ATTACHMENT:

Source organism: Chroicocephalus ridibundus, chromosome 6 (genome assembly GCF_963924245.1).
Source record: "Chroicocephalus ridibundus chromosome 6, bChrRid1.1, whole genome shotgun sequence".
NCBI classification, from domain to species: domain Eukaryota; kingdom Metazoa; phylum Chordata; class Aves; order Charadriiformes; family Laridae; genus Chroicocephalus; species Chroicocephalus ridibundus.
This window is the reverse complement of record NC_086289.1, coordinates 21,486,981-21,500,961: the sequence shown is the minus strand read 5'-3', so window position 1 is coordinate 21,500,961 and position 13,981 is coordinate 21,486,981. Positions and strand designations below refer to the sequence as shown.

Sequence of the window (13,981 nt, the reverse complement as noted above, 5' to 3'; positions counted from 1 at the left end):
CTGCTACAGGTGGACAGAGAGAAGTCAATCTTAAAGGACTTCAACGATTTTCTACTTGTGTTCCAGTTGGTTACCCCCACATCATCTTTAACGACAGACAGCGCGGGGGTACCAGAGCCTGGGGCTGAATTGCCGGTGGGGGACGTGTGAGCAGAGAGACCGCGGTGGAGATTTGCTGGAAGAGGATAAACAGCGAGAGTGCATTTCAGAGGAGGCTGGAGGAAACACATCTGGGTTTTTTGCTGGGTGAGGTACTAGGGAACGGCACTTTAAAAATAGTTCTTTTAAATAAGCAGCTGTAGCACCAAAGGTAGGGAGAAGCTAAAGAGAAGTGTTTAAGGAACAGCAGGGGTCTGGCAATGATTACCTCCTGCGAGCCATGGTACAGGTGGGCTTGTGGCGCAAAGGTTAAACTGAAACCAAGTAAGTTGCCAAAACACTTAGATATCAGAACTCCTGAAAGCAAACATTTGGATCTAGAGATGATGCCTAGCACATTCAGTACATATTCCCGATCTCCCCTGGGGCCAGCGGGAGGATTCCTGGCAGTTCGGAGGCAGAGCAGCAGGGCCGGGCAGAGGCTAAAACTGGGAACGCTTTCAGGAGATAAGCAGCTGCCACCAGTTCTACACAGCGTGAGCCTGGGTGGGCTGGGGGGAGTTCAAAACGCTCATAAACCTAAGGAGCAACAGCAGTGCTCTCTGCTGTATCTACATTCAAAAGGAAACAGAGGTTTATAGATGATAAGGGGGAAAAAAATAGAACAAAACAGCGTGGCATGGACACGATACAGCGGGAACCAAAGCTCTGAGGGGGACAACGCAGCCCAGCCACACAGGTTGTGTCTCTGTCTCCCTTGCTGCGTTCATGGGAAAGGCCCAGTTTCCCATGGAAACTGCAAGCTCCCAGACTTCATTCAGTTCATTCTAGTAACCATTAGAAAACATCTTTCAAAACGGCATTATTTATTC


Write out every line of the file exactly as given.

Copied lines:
Source organism: Chroicocephalus ridibundus, chromosome 6 (genome assembly GCF_963924245.1).
Source record: "Chroicocephalus ridibundus chromosome 6, bChrRid1.1, whole genome shotgun sequence".
NCBI classification, from domain to species: domain Eukaryota; kingdom Metazoa; phylum Chordata; class Aves; order Charadriiformes; family Laridae; genus Chroicocephalus; species Chroicocephalus ridibundus.
This window is the reverse complement of record NC_086289.1, coordinates 21,486,981-21,500,961: the sequence shown is the minus strand read 5'-3', so window position 1 is coordinate 21,500,961 and position 13,981 is coordinate 21,486,981. Positions and strand designations below refer to the sequence as shown.

Sequence of the window (13,981 nt, the reverse complement as noted above, 5' to 3'; positions counted from 1 at the left end):
CTGCTACAGGTGGACAGAGAGAAGTCAATCTTAAAGGACTTCAACGATTTTCTACTTGTGTTCCAGTTGGTTACCCCCACATCATCTTTAACGACAGACAGCGCGGGGGTACCAGAGCCTGGGGCTGAATTGCCGGTGGGGGACGTGTGAGCAGAGAGACCGCGGTGGAGATTTGCTGGAAGAGGATAAACAGCGAGAGTGCATTTCAGAGGAGGCTGGAGGAAACACATCTGGGTTTTTTGCTGGGTGAGGTACTAGGGAACGGCACTTTAAAAATAGTTCTTTTAAATAAGCAGCTGTAGCACCAAAGGTAGGGAGAAGCTAAAGAGAAGTGTTTAAGGAACAGCAGGGGTCTGGCAATGATTACCTCCTGCGAGCCATGGTACAGGTGGGCTTGTGGCGCAAAGGTTAAACTGAAACCAAGTAAGTTGCCAAAACACTTAGATATCAGAACTCCTGAAAGCAAACATTTGGATCTAGAGATGATGCCTAGCACATTCAGTACATATTCCCGATCTCCCCTGGGGCCAGCGGGAGGATTCCTGGCAGTTCGGAGGCAGAGCAGCAGGGCCGGGCAGAGGCTAAAACTGGGAACGCTTTCAGGAGATAAGCAGCTGCCACCAGTTCTACACAGCGTGAGCCTGGGTGGGCTGGGGGGAGTTCAAAACGCTCATAAACCTAAGGAGCAACAGCAGTGCTCTCTGCTGTATCTACATTCAAAAGGAAACAGAGGTTTATAGATGATAAGGGGGAAAAAAATAGAACAAAACAGCGTGGCATGGACACGATACAGCGGGAACCAAAGCTCTGAGGGGGACAACGCAGCCCAGCCACACAGGTTGTGTCTCTGTCTCCCTTGCTGCGTTCATGGGAAAGGCCCAGTTTCCCATGGAAACTGCAAGCTCCCAGACTTCATTCAGTTCATTCTAGTAACCATTAGAAAACATCTTTCAAAACGGCATTATTTATTC